Monday , February 04, 2008 at 22 : 59
Curious how the stuff of Animal Planet becomes a mainstream media issue and everyone in the animal kingdom a spokesperson for it.
First, it was the tiger - when the Sariska poaching incident came up, our friends in the media announced doomsday for the big cat. Sorry, even before that it was the elephant - Veerappan and his ivory oligarchy won Jumbo a number of page-one anchors.
And then we forgot about them.
Now, because tigers are so last year and elephants scarcely a blip on the radar, media melancholia has shifted to the knob-nosed, fish-eating crocodilian we know as the Gharial. Before we wait to find out what's behind the mysterious gharial deaths in the National Chambal River Sanctuary, we already have hyper-informed, scoop-hungry television anchors beating their chests in public and writing the ancient reptile's epitaph.
Before you can say Gavialis gangeticus they have flung a daisy chain of jeremiads upon everyone and everything within the finite radius of their imagination: What is the forest department doing? Why is the chief minister silent? Who killed the gharials?
Generic, irrelevant questions that any J-school undergrad with a fleeting idea of the 5Ws and 1H would ask. Irresponsible questions that can unnecessarily politicize matters and skew popular judgment. And what of the issue itself? Why wait to understand it when you can invent it?
So what's really happening?
The Madras Crocodile Bank - founded by Romulus Whitaker, arguably India's leading reptile expert - has announced that there is evidence that toxins are killing off the gharials. Initially, suspicions of an epidemic were high. But now it appears to be clear that a single instance of poisoning has caused all of the 95 gharial deaths reported thus far.
The good news is there is no indication of an infectious disease. Autopsies reveal gout - uric acid build-up in the joints of the animals. Such evidence points to a case of poisoning (the causes are only being unraveled) and not an epidemic. Note: epidemics, such as avian influenza, are highly contagious and spread rapidly from individual to individual.
Nearly every day, the Madras Crocodile Bank publishes an update on its website, uncovering the events and reporting the findings from autopsies of the dead gharials. Their views are corroborated by a team of leading researchers including Samuel Martin of La Ferme aux Crocodiles, France, the only veterinarian experienced in working with gharials.
The team also reports that, contrary to what the media has to say, the much demonized forest departments of Madhya Pradesh, Uttar Pradesh and Rajasthan, responsible for the governance of the National Chambal River Sanctuary, have been proactive.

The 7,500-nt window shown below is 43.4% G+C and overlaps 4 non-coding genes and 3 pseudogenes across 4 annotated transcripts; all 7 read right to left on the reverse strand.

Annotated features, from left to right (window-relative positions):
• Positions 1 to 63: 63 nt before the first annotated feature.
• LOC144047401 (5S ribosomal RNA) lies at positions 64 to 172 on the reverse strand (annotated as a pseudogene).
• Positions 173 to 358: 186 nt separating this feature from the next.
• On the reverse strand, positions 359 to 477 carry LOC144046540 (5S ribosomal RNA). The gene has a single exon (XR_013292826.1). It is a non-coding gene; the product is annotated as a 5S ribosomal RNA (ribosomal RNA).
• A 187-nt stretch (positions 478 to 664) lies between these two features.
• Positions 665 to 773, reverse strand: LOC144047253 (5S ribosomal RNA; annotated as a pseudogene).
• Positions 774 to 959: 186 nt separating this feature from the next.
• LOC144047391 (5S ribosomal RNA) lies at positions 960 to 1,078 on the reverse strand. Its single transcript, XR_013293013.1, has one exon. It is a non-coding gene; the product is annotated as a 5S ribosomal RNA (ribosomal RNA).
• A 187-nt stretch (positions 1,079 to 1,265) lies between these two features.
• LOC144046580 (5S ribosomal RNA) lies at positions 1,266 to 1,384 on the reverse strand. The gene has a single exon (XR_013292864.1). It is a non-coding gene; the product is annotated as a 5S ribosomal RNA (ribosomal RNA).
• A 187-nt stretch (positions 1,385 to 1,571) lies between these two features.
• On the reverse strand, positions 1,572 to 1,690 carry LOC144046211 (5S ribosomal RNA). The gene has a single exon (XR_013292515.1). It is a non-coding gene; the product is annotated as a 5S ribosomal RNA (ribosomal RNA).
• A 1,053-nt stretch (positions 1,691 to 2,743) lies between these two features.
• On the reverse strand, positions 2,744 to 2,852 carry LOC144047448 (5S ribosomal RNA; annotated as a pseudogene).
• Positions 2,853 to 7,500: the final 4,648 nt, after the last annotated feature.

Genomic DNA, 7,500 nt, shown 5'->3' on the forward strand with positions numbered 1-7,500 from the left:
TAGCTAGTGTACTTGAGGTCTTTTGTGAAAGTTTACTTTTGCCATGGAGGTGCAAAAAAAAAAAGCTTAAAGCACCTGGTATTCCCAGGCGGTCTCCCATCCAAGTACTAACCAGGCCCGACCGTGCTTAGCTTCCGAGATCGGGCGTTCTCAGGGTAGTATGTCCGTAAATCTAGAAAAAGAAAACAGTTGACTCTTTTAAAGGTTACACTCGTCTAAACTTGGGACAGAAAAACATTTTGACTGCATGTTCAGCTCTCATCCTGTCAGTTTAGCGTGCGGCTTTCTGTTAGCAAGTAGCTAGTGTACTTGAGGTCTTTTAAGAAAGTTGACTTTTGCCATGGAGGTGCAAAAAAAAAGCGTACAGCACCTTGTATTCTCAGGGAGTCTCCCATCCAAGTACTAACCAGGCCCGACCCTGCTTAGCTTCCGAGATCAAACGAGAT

Now contrast all of this with the balderdash that our friends in the media have had us believe over the last few days. First, as always, there was the frenzy to report the scoop. After that had passed, it was a duel of speculation over the facts. Then the usual TRP-motivated charade of lies, damn lies and statistics. And when that too became passé, they drew inspiration from the subject of their story and shed gallons of crocodile tears.
How much has this contributed to the average person's understanding of the gharial crisis? Join the tips of your index finger and thumb for the answer.
Wildlife reporting is something of a new fad with our media. For the longest time, but for a few newspapers and magazines that devoted glossy photo-features to tigers and elephants, no one covered wildlife in any seriousness. Apart from Tehelka and the Indian Express among mainstream media, Sanctuary magazine continues to make the sole difference in reporting wildlife conservation issues. There are any number of newsletters and online discussion groups that keep the fraternity of wildlife enthusiasts in touch with reality.
But a wildlife crisis with political undertones is yummy media fodder, and it takes no time for an OB van to find its way to the remotest location. Here again, as with our staples of cricket or Bollywood, there are stars and underlings.
Tigers are stars, no matter what the wildlife expert Dr. Ullas Karanth says about the cats making a comeback. Vultures, whose numbers fell nearly 97% due to the effects of the livestock antibiotic Diclofenac, are not. Blackbucks are stars, only because they are linked to the shenanigans of certain road-raging, muscle-bound actors. The Gangetic Dolphin, which is being killed off thanks to careless commercial fishing practices, is not. This list doesn't end here but I shall be merciful to you.
The future course of action in the gharial crisis has to do with controlling the pollution levels in the Yamuna, which meets the relatively pristine Chambal at their confluence. There are also indications of an ecological invasion. Tilapia, a fish introduced from Africa, has multiplied in large numbers in the Chambal, threatening indigenous species on which the gharial and other predators have fed for millennia.
If media must report wildlife crises seriously, it must inevitably consider the facts and chase them down. Yes, it is old-school journalism, but that had more to do with unearthing the truth than just looking good muttering it on TV.If that sounds like too much hard work, journalists are better off chasing the wildlife of our urban jungles